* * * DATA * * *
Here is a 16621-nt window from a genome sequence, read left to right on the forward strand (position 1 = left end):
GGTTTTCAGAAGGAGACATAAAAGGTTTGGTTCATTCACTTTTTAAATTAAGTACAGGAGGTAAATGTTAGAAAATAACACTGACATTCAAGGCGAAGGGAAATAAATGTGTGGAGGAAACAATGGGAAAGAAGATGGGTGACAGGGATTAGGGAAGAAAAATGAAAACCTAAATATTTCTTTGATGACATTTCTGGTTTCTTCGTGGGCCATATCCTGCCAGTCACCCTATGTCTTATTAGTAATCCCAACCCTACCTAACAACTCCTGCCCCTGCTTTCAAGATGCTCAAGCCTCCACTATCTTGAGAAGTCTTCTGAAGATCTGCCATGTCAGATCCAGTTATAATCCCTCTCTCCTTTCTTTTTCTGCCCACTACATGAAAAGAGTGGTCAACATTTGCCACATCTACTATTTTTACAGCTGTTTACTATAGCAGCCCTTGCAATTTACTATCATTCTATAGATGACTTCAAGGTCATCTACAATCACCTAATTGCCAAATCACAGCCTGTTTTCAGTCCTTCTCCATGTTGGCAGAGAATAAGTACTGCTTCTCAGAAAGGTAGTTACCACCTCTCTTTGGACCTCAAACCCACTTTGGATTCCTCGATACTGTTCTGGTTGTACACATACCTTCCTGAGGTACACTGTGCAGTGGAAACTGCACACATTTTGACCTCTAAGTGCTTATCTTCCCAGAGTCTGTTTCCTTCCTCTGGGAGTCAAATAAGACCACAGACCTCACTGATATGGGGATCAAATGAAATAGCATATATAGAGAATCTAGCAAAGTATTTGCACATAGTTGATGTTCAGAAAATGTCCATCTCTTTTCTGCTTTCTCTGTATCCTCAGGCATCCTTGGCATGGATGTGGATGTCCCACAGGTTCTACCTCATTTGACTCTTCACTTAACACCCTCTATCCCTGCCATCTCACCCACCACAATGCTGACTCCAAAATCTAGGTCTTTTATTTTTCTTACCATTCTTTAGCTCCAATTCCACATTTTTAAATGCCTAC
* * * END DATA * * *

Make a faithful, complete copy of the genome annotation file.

Here is a 16621-nt window from a genome sequence, read left to right on the forward strand (position 1 = left end):
GGTTTTCAGAAGGAGACATAAAAGGTTTGGTTCATTCACTTTTTAAATTAAGTACAGGAGGTAAATGTTAGAAAATAACACTGACATTCAAGGCGAAGGGAAATAAATGTGTGGAGGAAACAATGGGAAAGAAGATGGGTGACAGGGATTAGGGAAGAAAAATGAAAACCTAAATATTTCTTTGATGACATTTCTGGTTTCTTCGTGGGCCATATCCTGCCAGTCACCCTATGTCTTATTAGTAATCCCAACCCTACCTAACAACTCCTGCCCCTGCTTTCAAGATGCTCAAGCCTCCACTATCTTGAGAAGTCTTCTGAAGATCTGCCATGTCAGATCCAGTTATAATCCCTCTCTCCTTTCTTTTTCTGCCCACTACATGAAAAGAGTGGTCAACATTTGCCACATCTACTATTTTTACAGCTGTTTACTATAGCAGCCCTTGCAATTTACTATCATTCTATAGATGACTTCAAGGTCATCTACAATCACCTAATTGCCAAATCACAGCCTGTTTTCAGTCCTTCTCCATGTTGGCAGAGAATAAGTACTGCTTCTCAGAAAGGTAGTTACCACCTCTCTTTGGACCTCAAACCCACTTTGGATTCCTCGATACTGTTCTGGTTGTACACATACCTTCCTGAGGTACACTGTGCAGTGGAAACTGCACACATTTTGACCTCTAAGTGCTTATCTTCCCAGAGTCTGTTTCCTTCCTCTGGGAGTCAAATAAGACCACAGACCTCACTGATATGGGGATCAAATGAAATAGCATATATAGAGAATCTAGCAAAGTATTTGCACATAGTTGATGTTCAGAAAATGTCCATCTCTTTTCTGCTTTCTCTGTATCCTCAGGCATCCTTGGCATGGATGTGGATGTCCCACAGGTTCTACCTCATTTGACTCTTCACTTAACACCCTCTATCCCTGCCATCTCACCCACCACAATGCTGACTCCAAAATCTAGGTCTTTTATTTTTCTTACCATTCTTTAGCTCCAATTCCACATTTTTAAATGCCTAC